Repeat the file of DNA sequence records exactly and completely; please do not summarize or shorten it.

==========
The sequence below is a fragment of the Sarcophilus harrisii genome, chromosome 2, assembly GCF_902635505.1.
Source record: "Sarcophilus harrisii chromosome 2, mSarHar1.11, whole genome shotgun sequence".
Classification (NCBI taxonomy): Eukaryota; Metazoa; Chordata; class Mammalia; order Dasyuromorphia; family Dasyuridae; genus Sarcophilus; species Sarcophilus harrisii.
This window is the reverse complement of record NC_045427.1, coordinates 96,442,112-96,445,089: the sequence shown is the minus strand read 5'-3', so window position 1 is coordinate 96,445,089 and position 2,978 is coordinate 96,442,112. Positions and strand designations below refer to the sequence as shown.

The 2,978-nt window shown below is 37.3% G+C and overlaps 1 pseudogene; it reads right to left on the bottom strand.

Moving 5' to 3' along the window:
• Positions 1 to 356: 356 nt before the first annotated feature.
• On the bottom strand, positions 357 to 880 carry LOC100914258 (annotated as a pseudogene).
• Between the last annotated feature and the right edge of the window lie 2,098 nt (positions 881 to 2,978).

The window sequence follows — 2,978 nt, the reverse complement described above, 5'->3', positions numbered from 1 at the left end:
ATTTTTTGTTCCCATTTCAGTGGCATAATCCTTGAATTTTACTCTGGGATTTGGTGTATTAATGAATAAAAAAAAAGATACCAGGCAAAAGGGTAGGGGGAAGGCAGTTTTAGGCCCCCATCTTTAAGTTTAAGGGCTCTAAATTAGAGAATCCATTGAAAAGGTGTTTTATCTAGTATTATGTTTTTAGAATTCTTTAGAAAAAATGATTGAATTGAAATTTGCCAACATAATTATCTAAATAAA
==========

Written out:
The sequence below is a fragment of the Sarcophilus harrisii genome, chromosome 2, assembly GCF_902635505.1.
Source record: "Sarcophilus harrisii chromosome 2, mSarHar1.11, whole genome shotgun sequence".
Classification (NCBI taxonomy): Eukaryota; Metazoa; Chordata; class Mammalia; order Dasyuromorphia; family Dasyuridae; genus Sarcophilus; species Sarcophilus harrisii.
This window is the reverse complement of record NC_045427.1, coordinates 96,442,112-96,445,089: the sequence shown is the minus strand read 5'-3', so window position 1 is coordinate 96,445,089 and position 2,978 is coordinate 96,442,112. Positions and strand designations below refer to the sequence as shown.

The 2,978-nt window shown below is 37.3% G+C and overlaps 1 pseudogene; it reads right to left on the bottom strand.

Moving 5' to 3' along the window:
• Positions 1 to 356: 356 nt before the first annotated feature.
• On the bottom strand, positions 357 to 880 carry LOC100914258 (annotated as a pseudogene).
• Between the last annotated feature and the right edge of the window lie 2,098 nt (positions 881 to 2,978).

The window sequence follows — 2,978 nt, the reverse complement described above, 5'->3', positions numbered from 1 at the left end:
ATTTTTTGTTCCCATTTCAGTGGCATAATCCTTGAATTTTACTCTGGGATTTGGTGTATTAATGAATAAAAAAAAAGATACCAGGCAAAAGGGTAGGGGGAAGGCAGTTTTAGGCCCCCATCTTTAAGTTTAAGGGCTCTAAATTAGAGAATCCATTGAAAAGGTGTTTTATCTAGTATTATGTTTTTAGAATTCTTTAGAAAAAATGATTGAATTGAAATTTGCCAACATAATTATCTAAATAAA